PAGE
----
Impact of tissue culture banana technology on farm household income and food security in Kenya
International Food Policy Research Institute (IFPRI), P.O. Box 28565, Kampala, Uganda; International Institute of Tropical Agriculture (IITA), Kampala, Uganda; Department of Agricultural Economics and Rural Development, Georg-August University of Goettingen, 37073 Goettingen, Germany; The World Vegetable Center (AVRDC), P.O. Box 10, Diluti, Arusha, Tanzania
While tissue culture (TC) technology for vegetative plant propagation is gradually gaining in importance in Africa, rigorous assessment of broader welfare effects for adopting smallholder farm households is lacking. Using survey data and accounting for selection bias in technology adoption, we analyze the impact of TC banana technology on household income and food security in Kenya. To assess food security outcomes, we employ the Household Food Insecurity Access Scale (HFIAS) - a tool that has not been used for impact assessment before. Estimates of treatment-effects models show that TC banana adoption, combined with improved crop management, causes considerable increases in farm and household income. Technology adoption also reduces relative food insecurity in a significant way. These results indicate that TC technology can be welfare enhancing for adopting farm households. Adoption should be further promoted through upscaling appropriate technology delivery systems. © 2014 Elsevier Ltd.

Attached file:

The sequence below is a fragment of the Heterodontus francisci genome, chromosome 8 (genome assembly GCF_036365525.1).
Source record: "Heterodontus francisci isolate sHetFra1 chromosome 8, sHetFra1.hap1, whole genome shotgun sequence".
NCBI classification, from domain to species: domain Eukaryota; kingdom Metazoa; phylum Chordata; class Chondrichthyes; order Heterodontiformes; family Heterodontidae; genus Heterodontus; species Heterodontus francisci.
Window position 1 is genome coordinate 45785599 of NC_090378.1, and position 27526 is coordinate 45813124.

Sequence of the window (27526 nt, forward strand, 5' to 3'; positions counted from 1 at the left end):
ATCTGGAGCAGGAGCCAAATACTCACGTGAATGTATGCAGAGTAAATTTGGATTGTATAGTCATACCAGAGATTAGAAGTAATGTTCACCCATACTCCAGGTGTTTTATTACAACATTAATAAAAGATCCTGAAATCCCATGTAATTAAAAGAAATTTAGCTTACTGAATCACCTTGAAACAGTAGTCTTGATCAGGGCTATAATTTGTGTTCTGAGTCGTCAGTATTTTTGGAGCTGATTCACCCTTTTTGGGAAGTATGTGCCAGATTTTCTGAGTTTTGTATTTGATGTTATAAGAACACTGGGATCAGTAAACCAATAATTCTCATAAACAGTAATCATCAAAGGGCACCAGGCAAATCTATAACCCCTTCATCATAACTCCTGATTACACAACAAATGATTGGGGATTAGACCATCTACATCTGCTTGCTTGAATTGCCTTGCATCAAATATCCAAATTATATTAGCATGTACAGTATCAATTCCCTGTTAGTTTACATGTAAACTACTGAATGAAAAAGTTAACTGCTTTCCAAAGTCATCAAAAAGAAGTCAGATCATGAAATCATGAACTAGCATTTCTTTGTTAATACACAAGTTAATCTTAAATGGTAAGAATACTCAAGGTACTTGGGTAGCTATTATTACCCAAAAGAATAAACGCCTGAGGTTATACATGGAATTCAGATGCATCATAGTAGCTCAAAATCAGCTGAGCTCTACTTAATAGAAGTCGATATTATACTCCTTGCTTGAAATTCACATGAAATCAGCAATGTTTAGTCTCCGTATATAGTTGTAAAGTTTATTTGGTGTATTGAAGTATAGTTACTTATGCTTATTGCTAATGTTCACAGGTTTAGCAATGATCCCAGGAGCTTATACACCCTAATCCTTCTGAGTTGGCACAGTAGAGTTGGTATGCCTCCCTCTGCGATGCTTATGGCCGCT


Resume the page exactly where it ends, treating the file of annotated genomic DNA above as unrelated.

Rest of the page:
crop plant; food policy; food security; fruit; household income; smallholder; technology adoption; welfare economics; welfare impact; Kenya